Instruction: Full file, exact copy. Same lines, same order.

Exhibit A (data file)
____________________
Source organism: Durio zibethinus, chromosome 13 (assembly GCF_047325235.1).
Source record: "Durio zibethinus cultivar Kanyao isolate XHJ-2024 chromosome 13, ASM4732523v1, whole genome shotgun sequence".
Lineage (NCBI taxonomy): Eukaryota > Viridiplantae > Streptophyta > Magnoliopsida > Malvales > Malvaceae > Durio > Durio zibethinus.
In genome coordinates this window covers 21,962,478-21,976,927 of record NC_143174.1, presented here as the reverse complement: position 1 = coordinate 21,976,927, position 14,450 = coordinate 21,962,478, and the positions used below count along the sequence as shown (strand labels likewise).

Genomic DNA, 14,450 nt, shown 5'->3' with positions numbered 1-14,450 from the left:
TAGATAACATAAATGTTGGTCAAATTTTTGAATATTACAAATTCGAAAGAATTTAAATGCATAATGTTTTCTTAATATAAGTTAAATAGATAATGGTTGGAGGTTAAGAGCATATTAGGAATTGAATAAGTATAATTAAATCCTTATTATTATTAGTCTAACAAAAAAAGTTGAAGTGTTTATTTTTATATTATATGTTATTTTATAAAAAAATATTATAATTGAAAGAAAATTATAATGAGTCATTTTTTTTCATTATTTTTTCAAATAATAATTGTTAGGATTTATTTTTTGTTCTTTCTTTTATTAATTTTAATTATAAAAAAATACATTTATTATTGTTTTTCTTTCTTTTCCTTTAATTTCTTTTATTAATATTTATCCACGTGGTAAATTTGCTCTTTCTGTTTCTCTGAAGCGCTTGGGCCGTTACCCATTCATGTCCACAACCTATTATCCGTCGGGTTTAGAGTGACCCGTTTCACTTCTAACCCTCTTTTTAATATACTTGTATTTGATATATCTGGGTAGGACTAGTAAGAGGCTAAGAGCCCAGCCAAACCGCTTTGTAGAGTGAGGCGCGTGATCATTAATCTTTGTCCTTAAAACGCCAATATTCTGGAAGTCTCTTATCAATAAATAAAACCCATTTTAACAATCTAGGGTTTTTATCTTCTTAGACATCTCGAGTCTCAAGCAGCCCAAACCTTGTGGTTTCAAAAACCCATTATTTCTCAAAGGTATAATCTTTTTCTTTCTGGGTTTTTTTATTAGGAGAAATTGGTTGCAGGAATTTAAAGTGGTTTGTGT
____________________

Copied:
Source organism: Durio zibethinus, chromosome 13 (assembly GCF_047325235.1).
Source record: "Durio zibethinus cultivar Kanyao isolate XHJ-2024 chromosome 13, ASM4732523v1, whole genome shotgun sequence".
Lineage (NCBI taxonomy): Eukaryota > Viridiplantae > Streptophyta > Magnoliopsida > Malvales > Malvaceae > Durio > Durio zibethinus.
In genome coordinates this window covers 21,962,478-21,976,927 of record NC_143174.1, presented here as the reverse complement: position 1 = coordinate 21,976,927, position 14,450 = coordinate 21,962,478, and the positions used below count along the sequence as shown (strand labels likewise).

Genomic DNA, 14,450 nt, shown 5'->3' with positions numbered 1-14,450 from the left:
TAGATAACATAAATGTTGGTCAAATTTTTGAATATTACAAATTCGAAAGAATTTAAATGCATAATGTTTTCTTAATATAAGTTAAATAGATAATGGTTGGAGGTTAAGAGCATATTAGGAATTGAATAAGTATAATTAAATCCTTATTATTATTAGTCTAACAAAAAAAGTTGAAGTGTTTATTTTTATATTATATGTTATTTTATAAAAAAATATTATAATTGAAAGAAAATTATAATGAGTCATTTTTTTTCATTATTTTTTCAAATAATAATTGTTAGGATTTATTTTTTGTTCTTTCTTTTATTAATTTTAATTATAAAAAAATACATTTATTATTGTTTTTCTTTCTTTTCCTTTAATTTCTTTTATTAATATTTATCCACGTGGTAAATTTGCTCTTTCTGTTTCTCTGAAGCGCTTGGGCCGTTACCCATTCATGTCCACAACCTATTATCCGTCGGGTTTAGAGTGACCCGTTTCACTTCTAACCCTCTTTTTAATATACTTGTATTTGATATATCTGGGTAGGACTAGTAAGAGGCTAAGAGCCCAGCCAAACCGCTTTGTAGAGTGAGGCGCGTGATCATTAATCTTTGTCCTTAAAACGCCAATATTCTGGAAGTCTCTTATCAATAAATAAAACCCATTTTAACAATCTAGGGTTTTTATCTTCTTAGACATCTCGAGTCTCAAGCAGCCCAAACCTTGTGGTTTCAAAAACCCATTATTTCTCAAAGGTATAATCTTTTTCTTTCTGGGTTTTTTTATTAGGAGAAATTGGTTGCAGGAATTTAAAGTGGTTTGTGT